Author(s): Brian Lavery
Published in the months leading up to the Battle of Jutland, W.M. James' New Battleship Organisations, was the ultimate guide to command and organization of every aspect of a modern First World War capital ship. The book provides a unique, and highly revealing, insight into life aboard ship, the mechanics of command, seamanship, the issuing of orders, and the broad expectations placed upon British naval officers. Specific sections are dedicated to the organization of watches, the division of work (from fellow officers right through the ship's company to the ratings), naval routine, parades, anchor and cable work, coaling and right down to the organization of chapel, on-board shops, cleaning and even the ship's barbers. A series of detailed tables, diagrams and humorous cartons accompany the lucid, period language of the First World War Senior Service and provide a further glimpse below-decks that will appeal to social and family historians, and anyone with a general or specialist interest in naval history.The book, re-published here by the Pool of London Press as The Royal Navy Officer's Jutland Pocket-Manual 1916, marks the centenary of the First World War's most famous, and deadly naval encounter.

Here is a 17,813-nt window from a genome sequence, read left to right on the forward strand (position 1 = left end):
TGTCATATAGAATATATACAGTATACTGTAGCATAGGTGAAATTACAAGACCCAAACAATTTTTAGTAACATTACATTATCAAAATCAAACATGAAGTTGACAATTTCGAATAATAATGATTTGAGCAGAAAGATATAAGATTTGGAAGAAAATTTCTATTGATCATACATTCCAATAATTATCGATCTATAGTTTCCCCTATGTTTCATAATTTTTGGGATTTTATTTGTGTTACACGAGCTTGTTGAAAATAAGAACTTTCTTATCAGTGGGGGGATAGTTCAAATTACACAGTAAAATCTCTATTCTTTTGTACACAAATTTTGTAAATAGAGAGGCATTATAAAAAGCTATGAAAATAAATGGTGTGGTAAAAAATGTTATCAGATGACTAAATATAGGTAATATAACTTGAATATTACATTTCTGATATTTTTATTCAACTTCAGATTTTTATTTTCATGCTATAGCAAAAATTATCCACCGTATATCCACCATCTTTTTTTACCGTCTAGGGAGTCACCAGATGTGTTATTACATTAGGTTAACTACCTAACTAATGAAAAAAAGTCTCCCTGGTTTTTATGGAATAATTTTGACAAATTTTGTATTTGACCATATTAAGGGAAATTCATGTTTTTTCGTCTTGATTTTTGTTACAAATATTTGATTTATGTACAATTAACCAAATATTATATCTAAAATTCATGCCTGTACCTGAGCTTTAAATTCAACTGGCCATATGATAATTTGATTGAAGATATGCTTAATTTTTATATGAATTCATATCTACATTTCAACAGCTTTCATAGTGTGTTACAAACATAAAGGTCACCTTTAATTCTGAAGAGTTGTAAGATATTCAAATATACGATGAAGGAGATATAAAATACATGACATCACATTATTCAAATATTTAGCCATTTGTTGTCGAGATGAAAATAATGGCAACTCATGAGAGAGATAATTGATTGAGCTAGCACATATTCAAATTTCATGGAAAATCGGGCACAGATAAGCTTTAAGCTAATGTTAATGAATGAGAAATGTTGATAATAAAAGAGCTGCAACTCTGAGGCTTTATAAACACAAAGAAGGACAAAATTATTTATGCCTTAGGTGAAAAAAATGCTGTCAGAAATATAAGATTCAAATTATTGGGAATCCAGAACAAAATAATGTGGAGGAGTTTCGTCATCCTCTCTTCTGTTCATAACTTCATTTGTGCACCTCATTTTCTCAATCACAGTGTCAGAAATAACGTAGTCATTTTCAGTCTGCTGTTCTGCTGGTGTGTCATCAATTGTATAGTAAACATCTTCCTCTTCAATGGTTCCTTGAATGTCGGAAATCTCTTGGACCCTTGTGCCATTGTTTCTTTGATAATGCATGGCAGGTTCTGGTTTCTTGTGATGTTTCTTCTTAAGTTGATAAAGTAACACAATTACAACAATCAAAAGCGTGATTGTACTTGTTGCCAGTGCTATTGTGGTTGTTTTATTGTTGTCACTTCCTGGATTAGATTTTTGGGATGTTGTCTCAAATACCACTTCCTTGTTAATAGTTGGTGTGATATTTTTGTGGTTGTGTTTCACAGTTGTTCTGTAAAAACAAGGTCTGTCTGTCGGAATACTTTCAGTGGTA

I enjoyed reading it and recommend it to anyone who has an interest in how the big ships of the Great War era were run and how the organisation of ships' companies have evolved. -- David Hobbs Australian Naval Institute
Brian Lavery is one of Britain's leading naval historians and a prolific author. A Curator Emeritus at the National Maritime Museum, Greenwich, and a renowned expert on the sailing navy and the Royal Navy, in 2007 he won the prestigious Desmond Wettern Maritime Media Award. His naval writing was further honoured in 2008 with the Society of Nautical Research's Anderson Medal. His recent titles include Ship (2006), Royal Tars (2010), Conquest of the Ocean (2013), In Which They Served (2008), Churchill's Navy (2006), and the Sunday Times bestseller Empire of the Seas (2010).